There are still many relevant cases of injustice towards African Americans in the present day. Black citizens still experience racial profiling, racial discourse, and abuse by law enforcement officers; these are three of the most prominent reasons that Martin Luther king Jr.'s "Letter from Birmingham Jail" is still relevant today. They outline the issues he wanted to fight against – issues that many American citizens deny the existence of today.
The life of a Negro was very hard in Birmingham because little to no one was on their side of the argument to desegregate. Most of the time, the locals were very hostile toward the Negros. They assumed if one Negro was aggressive and uncivilized, they all were. They feared social and political change because they were used to the segregated way of life. White southerners often profiled Negros as being unclean and unintelligent, simply because of the color of their skin. If Negros were submissive and infantile, the whites were strong and dignified. There was no freedom for Negros; if they wanted freedom, they should've been born white. Racial profiling still exists today, whether it's stopping a black person in a high-class neighborhood because of 'risk' of theft, or following a black person around a store to make sure no illegal activity is occurring. Racial profiling still happens and is still a big issue in our society. .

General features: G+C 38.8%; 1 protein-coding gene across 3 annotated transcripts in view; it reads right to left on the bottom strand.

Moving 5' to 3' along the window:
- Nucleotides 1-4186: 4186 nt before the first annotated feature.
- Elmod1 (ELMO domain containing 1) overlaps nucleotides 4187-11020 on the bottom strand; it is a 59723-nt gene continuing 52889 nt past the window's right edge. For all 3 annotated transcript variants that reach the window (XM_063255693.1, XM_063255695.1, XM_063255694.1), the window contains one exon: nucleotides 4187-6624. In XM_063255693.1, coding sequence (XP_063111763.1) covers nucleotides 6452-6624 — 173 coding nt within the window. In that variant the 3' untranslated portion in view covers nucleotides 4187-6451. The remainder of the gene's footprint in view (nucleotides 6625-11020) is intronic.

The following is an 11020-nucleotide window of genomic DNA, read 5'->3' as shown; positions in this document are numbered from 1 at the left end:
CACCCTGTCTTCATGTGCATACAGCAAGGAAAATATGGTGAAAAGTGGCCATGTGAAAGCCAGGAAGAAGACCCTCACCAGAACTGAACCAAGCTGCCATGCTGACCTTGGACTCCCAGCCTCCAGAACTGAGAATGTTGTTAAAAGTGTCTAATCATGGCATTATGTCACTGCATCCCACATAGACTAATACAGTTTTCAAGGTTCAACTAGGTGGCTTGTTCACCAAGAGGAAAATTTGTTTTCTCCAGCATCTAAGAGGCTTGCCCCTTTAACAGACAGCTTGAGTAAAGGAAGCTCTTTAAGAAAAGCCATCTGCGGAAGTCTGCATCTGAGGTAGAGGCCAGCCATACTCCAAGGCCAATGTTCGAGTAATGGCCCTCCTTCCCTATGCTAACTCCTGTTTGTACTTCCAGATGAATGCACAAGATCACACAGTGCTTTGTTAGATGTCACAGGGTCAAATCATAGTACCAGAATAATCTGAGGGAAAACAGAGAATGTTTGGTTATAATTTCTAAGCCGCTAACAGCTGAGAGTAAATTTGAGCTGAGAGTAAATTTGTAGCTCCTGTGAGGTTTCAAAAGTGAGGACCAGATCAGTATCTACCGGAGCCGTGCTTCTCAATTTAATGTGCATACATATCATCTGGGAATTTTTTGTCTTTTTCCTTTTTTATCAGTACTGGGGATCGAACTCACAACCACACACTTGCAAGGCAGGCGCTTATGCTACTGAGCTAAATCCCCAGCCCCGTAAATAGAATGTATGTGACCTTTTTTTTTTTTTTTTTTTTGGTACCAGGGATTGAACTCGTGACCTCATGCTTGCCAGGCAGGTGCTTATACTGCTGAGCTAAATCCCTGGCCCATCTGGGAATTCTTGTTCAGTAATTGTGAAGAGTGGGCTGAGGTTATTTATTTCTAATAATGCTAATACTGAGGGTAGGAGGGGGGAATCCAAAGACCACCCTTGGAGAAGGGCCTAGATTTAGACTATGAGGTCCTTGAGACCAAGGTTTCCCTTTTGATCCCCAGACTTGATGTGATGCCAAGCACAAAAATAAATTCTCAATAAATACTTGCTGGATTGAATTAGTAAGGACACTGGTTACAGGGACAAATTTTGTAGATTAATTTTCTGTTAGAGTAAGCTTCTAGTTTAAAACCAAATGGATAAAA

Though racial discourse was more common in the 1960's, it still exists in the United States today. In the 1960's people were more accustom to racial slurs and racial discrimination because Negroes weren't viewed as equal citizens during that time. If someone were to shout a racial slur at a Negro on the streets in Birmingham in 1963, there was more of a possibility of it becoming a group activity. But if someone were to shout a racial slur on the streets today, it would be completely unacceptable and bystanders would most likely protect those who were being attacked.